Protecting Marcus Wesson protects us all

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In June Marcus Wesson was convicted of murdering nine of his own children, children he fathered with his daughters and nieces, and at the end of summer Fresno city and county police, prosecutors, public defenders, jailers and judges are still counting the financial cost.

The money—well over $1 million and including everything from the $31 per hour for a jail guard to more than $595,000 for attorneys and their staffs—will come from discretionary funds usually used to hire police, repair parks, build sidewalks and other constructive purposes.

Of course, whatever the bill it will be paid by the taxpayers. Should not law-abiding residents be sickened at the waste of our money to try such a man?

We should be proud.

Not proud of what Wesson is convicted of. Not proud that the money will not go to safety and recreation. Proud that we fulfilled, no matter how imperfectly or expensively, an obligation that outranks streets and sidewalks.

The Constitution guarantees every citizen a fair trial and a competent defense. True, it also says a speedy trial, but in this case we did a good job of that: Wesson was arrested March 12, and the judge affirmed the jury’s conviction July 27. How many trials of this magnitude last less than a year?

In the aftermath, officials have said public safety is a priority. Good to hear, but what else do we expect them to say?

First feeling “their” wallets threatened some months ago, a few of our public guardians were less charitable, publicly proclaiming their opposition to throwing more money at a man they said had taken advantage of society for years. Maybe Wesson did abuse the system, but that’s no excuse to make political hay. The squawkers had no choice. The money would be paid one way or another, and they knew it. They knew it, or they needed to review the obligations of their offices. They just didn’t like it. I saw this regularly in my years as a newspaper reporter. Nothing enrages politicians like a higher law limiting their power.

And a higher law is exactly what is at stake. Whether the founders of our nation were Christian believers, Enlightenment rationalists, or a bit of both, the Declaration of Independence, prefacing the spirit of the Constitution, declares that people are “endowed by their Creator”—not by a flag, no matter how inspiring; not by a soldier, no matter how heroic; not a by a country, no matter how great—with “certain unalienable rights.” Rights the later document enumerates, but does not bestow.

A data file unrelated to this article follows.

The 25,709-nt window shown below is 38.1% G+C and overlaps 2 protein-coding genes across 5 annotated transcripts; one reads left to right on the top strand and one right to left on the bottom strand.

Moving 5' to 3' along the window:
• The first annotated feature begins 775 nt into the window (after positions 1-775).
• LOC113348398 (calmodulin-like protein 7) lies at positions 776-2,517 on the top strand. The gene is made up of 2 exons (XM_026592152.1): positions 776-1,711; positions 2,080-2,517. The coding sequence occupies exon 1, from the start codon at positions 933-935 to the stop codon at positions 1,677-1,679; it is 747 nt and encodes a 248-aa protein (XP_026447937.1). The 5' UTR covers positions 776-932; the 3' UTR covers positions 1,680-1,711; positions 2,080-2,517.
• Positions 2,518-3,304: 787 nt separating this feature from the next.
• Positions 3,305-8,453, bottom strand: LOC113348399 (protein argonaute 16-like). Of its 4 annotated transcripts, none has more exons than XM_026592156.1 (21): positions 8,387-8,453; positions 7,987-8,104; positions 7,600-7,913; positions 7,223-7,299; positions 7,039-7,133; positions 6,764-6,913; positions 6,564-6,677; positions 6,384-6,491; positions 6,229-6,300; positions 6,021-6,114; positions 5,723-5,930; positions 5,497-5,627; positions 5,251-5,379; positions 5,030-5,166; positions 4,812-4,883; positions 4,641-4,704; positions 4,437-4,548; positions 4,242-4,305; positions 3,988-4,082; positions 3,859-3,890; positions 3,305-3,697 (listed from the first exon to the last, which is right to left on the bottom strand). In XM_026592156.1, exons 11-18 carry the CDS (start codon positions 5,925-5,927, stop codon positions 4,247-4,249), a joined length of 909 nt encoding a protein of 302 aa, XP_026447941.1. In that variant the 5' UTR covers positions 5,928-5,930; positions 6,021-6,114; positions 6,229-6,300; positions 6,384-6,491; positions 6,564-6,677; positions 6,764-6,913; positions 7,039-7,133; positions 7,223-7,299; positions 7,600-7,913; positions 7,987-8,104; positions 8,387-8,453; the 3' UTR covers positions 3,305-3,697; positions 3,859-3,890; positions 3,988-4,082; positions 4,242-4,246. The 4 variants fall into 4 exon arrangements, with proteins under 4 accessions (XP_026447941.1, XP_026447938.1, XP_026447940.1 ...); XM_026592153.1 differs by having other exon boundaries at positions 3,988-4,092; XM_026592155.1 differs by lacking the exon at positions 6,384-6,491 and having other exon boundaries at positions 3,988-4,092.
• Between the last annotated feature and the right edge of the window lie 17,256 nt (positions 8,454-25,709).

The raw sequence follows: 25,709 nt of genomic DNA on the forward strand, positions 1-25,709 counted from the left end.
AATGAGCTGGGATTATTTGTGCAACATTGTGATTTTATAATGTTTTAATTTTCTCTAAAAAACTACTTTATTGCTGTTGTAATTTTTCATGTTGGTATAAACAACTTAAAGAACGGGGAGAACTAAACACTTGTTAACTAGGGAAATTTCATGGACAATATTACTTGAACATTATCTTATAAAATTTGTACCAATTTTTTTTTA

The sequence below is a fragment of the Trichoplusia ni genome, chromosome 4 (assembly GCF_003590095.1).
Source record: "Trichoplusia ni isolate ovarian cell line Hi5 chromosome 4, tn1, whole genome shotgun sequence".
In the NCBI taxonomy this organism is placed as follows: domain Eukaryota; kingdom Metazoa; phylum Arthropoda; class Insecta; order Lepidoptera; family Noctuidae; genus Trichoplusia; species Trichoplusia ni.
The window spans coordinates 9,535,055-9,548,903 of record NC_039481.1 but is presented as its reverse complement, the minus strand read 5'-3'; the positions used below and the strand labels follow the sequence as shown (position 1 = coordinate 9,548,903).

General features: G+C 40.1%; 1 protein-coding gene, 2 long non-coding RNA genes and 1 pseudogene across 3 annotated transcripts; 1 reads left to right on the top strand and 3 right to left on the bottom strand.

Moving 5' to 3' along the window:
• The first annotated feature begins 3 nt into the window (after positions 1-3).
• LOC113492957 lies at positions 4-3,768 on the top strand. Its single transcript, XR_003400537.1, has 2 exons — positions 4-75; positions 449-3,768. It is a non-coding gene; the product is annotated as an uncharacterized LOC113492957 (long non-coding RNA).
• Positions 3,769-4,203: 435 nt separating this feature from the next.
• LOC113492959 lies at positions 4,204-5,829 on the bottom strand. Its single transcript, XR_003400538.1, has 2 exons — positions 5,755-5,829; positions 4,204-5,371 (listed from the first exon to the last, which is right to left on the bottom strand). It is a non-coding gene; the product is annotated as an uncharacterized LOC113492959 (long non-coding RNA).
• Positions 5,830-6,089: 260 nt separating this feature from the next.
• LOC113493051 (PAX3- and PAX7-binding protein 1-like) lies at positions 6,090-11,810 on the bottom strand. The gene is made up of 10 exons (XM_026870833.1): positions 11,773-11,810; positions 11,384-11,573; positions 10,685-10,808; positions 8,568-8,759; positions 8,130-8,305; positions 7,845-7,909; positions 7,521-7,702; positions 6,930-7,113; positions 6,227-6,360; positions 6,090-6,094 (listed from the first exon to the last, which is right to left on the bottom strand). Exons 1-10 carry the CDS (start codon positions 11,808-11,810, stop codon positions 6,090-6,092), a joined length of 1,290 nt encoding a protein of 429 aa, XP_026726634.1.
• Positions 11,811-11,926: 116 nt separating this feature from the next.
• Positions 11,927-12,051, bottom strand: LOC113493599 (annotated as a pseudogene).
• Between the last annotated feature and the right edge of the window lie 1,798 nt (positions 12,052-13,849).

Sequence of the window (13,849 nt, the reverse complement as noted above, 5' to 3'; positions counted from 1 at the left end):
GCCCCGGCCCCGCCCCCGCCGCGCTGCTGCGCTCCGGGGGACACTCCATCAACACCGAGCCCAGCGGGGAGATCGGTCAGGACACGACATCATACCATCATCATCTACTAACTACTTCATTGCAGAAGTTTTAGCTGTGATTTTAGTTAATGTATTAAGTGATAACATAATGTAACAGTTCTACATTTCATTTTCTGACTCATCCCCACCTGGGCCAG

Sure, it would have been cheaper not to charge Wesson with capital murder. Some people, people like me, would also add it would have been more just. But that’s another article. Given the circumstances of the crime and the politics of the region, what Valley prosecutor could expect to be anything but burned in effigy if she (in this case) didn’t demand the ultimate punishment, even if takes decades on death row before it is carried out? And kindly keep in mind that it was the taxpayers on the jury who marked Wesson for death. The prosecutor requested, the judge confirmed, the people decided.

You may be disgusted at what Wesson was convicted of doing—I am—but our righteous indignation does not relieve us of our duty. Each time we protect the rights of someone like Marcus Wesson, and he is neither the first nor the last to turn our stomachs as we lend a hand, we assure our own rights.

Wayne Steffen is university editor at Fresno Pacific University and a former newspaper reporter who covered the courts and criminal justice system.

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